Republican U.S. Sen. Mark Kirk says he felt compelled to champion Mayor Rahm Emanuel’s law calling for tougher gun sentences after he met with the parents of slain teenager Hadiya Pendleton.
“This tragedy, a 15-year-old cheerleader who had just finished participating in the president’s inaugural being blown away,” said Kirk. “You think, how, as a senator, can I ensure that doesn’t happen?”
Kirk appeared today with Chicago Police Superintendent Garry McCarthy.
“Because Garry McCarthy came to me with this issue, I’m going to use my bully pulpit as a senator and back his effort,” said Kirk.
The two, along with law enforcement officials from Lake County, referenced a chart showing how the proposed law would differ from current law. For instance: a felon caught illegally possessing a gun would go to jail a minimum of three years and have to serve at least 85 percent of that sentence. Currently, the minimum is two years and oftentimes offenders serve less than half of their sentence. The bill reflects the wishes of Mayor Emanuel and McCarthy, who have been beating the drum for tougher sentences constantly at press conferences following major shooting incidents.
But the House sponsor of the bill says the final version is likely to look different than the one Kirk described today. He says he is working feverishly to modify it to get the necessary votes for passage.
“It’s fair to say everything within the bill is under negotiation,” said State Rep. Mike Zalewski (D) Chicago.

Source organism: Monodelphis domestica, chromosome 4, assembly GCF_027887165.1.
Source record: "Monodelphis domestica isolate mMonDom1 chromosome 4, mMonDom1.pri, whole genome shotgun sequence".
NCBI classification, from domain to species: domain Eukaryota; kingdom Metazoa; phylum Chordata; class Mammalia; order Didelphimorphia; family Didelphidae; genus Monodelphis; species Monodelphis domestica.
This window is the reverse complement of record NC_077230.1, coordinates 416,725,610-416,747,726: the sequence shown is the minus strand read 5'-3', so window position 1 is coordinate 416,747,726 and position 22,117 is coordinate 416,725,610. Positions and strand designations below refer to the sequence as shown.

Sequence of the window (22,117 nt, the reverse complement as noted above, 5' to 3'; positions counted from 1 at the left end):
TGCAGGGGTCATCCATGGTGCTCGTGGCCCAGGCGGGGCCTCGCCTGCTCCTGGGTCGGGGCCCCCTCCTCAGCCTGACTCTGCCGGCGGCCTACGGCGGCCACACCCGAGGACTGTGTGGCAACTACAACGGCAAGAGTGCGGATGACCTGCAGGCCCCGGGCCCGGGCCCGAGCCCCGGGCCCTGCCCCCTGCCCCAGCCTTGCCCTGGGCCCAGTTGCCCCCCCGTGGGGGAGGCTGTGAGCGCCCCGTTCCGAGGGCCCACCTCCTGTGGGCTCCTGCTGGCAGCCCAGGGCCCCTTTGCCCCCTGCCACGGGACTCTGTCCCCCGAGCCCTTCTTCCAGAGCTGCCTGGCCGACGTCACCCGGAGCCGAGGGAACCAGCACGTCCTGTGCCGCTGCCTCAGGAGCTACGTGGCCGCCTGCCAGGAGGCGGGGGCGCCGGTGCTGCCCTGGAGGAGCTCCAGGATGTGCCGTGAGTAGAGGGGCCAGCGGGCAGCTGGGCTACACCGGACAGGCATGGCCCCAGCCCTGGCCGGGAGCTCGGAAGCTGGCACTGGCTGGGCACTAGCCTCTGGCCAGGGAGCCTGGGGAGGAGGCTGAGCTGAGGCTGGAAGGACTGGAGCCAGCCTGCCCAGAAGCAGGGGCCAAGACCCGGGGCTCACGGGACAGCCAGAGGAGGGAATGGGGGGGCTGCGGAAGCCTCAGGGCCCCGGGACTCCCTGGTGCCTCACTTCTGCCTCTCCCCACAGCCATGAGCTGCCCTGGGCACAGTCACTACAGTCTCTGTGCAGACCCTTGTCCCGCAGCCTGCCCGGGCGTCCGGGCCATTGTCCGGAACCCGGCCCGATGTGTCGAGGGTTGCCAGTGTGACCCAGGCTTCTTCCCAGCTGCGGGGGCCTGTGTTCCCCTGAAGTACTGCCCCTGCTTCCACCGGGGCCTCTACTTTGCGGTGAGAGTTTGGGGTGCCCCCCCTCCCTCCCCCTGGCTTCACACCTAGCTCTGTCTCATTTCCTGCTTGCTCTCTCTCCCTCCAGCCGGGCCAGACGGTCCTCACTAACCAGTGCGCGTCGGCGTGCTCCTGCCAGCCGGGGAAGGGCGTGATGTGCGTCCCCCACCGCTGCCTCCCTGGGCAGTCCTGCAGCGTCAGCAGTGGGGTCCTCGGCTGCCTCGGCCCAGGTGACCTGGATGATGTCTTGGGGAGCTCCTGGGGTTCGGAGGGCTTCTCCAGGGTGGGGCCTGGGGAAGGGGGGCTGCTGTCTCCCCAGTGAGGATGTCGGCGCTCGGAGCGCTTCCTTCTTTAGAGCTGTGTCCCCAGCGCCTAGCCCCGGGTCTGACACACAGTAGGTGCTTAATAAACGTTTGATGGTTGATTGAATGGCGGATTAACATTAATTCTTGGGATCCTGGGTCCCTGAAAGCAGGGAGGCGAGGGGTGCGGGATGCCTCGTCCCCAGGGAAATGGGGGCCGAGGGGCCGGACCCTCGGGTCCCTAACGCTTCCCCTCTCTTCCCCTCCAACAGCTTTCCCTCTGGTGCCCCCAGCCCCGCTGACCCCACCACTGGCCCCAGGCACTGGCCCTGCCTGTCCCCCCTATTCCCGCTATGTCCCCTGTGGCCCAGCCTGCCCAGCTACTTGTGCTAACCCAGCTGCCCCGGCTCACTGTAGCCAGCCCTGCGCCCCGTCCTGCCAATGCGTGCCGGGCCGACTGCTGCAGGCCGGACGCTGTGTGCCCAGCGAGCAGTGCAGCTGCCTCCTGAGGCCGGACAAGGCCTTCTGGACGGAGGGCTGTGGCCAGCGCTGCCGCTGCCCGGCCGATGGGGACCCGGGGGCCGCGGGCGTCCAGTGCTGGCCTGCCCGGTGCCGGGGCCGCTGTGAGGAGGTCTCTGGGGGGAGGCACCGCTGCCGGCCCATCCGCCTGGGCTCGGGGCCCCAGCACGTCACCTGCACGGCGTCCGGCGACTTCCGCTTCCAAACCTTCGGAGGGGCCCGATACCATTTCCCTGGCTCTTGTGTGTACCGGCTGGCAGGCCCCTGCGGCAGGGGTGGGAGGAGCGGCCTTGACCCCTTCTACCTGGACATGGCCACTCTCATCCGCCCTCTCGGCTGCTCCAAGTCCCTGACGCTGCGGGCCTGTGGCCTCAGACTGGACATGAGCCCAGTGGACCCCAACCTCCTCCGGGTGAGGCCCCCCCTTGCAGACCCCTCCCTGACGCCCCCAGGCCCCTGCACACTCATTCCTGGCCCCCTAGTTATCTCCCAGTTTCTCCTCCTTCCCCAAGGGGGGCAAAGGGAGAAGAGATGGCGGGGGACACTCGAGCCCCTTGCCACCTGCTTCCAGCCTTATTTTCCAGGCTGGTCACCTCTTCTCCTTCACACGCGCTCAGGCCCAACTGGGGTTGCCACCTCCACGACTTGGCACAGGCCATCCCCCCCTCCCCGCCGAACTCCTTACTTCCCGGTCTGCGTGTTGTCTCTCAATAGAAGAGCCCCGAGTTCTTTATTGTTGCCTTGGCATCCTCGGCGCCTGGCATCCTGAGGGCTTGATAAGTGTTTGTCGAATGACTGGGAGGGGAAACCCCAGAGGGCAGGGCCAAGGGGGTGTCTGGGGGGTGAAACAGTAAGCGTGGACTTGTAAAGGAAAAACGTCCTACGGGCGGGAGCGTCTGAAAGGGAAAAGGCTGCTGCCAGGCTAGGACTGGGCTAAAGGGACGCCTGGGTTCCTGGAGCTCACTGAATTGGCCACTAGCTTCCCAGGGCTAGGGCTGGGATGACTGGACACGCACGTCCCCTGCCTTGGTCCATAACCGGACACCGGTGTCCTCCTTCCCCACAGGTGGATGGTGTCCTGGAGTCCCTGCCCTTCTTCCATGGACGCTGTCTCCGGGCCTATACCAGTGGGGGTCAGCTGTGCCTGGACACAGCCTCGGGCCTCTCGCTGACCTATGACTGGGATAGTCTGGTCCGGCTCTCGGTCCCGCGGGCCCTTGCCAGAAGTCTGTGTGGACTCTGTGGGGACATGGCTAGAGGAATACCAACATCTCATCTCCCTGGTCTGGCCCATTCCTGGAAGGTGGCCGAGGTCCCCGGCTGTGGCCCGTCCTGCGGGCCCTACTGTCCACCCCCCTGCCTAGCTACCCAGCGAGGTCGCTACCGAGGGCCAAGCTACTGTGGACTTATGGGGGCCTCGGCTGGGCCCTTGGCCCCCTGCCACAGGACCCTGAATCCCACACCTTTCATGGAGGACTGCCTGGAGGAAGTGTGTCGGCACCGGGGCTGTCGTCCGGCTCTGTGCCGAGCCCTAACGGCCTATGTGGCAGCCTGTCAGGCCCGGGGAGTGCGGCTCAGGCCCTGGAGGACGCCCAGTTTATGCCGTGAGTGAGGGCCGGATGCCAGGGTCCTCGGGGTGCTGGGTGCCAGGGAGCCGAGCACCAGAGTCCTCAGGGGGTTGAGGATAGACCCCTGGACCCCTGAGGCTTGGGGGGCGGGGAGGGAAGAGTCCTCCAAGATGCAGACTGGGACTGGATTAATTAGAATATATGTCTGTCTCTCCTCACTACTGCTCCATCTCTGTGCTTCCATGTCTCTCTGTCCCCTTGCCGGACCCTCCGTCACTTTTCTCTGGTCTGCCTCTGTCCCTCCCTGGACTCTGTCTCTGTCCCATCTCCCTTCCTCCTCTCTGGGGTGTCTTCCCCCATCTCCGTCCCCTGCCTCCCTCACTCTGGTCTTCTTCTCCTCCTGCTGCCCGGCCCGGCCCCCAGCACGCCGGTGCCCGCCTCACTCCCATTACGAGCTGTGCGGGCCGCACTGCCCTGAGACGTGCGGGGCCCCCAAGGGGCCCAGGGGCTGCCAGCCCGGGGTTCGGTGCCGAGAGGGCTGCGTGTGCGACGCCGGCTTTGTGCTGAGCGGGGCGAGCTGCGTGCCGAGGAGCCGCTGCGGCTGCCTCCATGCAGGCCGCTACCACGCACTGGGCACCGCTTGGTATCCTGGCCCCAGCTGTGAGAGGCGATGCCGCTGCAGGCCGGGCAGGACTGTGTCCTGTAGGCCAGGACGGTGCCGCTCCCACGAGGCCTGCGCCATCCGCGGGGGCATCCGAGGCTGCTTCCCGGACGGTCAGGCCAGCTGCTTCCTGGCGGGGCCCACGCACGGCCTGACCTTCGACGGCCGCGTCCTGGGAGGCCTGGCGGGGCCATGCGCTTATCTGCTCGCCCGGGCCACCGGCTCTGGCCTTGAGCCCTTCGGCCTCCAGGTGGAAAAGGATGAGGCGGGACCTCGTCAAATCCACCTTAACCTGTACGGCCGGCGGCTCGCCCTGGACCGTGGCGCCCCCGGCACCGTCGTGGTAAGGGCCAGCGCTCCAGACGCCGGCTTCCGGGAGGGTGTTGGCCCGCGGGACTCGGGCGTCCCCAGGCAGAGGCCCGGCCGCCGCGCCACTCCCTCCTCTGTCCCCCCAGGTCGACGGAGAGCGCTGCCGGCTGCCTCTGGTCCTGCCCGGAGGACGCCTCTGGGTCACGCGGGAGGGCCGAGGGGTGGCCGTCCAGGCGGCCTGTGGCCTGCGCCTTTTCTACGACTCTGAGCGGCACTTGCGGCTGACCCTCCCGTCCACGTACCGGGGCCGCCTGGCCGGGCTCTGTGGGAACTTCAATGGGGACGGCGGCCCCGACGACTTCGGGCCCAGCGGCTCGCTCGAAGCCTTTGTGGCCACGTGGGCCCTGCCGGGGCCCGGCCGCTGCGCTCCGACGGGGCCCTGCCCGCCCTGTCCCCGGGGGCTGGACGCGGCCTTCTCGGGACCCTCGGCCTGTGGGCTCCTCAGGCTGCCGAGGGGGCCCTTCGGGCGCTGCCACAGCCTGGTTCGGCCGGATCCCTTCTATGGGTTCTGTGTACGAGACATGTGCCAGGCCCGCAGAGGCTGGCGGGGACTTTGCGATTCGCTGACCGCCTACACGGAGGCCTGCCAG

Today, a legislative hearing on the bill was canceled because the sponsor says he wants to continue negotiating with opponents. They include the General Assembly’s Black Caucus, who fear the new laws would disproportionately target their communities and the NRA, who believe the law would target otherwise-law abiding citizens who either make a mistake or might carry firearms for public safety.
“We had a 17-year-old kid who carried a gun to school because he was afraid of getting hit by gang members,” said NRA lobbyist Todd Vandermyde. “Do we need to destroy that kid’s life and put him in jail for three years?”
Vandermyde says the NRA would support the bill if it lightens the sentences for non-felons.
“If you want to talk about a mandatory three-year sentence for gang members, we can agree to that,” he said.
John Maki of the John Howard Association, a non-partisan prison watchdog group, says there’s scant to no evidence that proves longer sentences reduce gun crime. In fact, he says it could make the problem worse.
“I would argue a three-year mandatory minimum intensifies the problem for offenders when they come out,” he said, noting that incarceration often leads to recidivism.
McCarthy responded to criticism from the John Howard Association and other criminologists who say the law wouldn’t impact the homicide rate.
“There’s a lot of people doing research who aren’t from the ground,” said McCarthy. “Some of the folks doing that research probably couldn’t find Englewood on a map, or haven’t spoken to offenders who are laughing at the system. People arrested for guns have called it a joke.”
But Maki says criminals aren’t likely to think twice about using a gun just because prison sentences are harsher.
“Prison doesn’t deter crime,” he said. “If it did, we would’ve solved crime long ago.”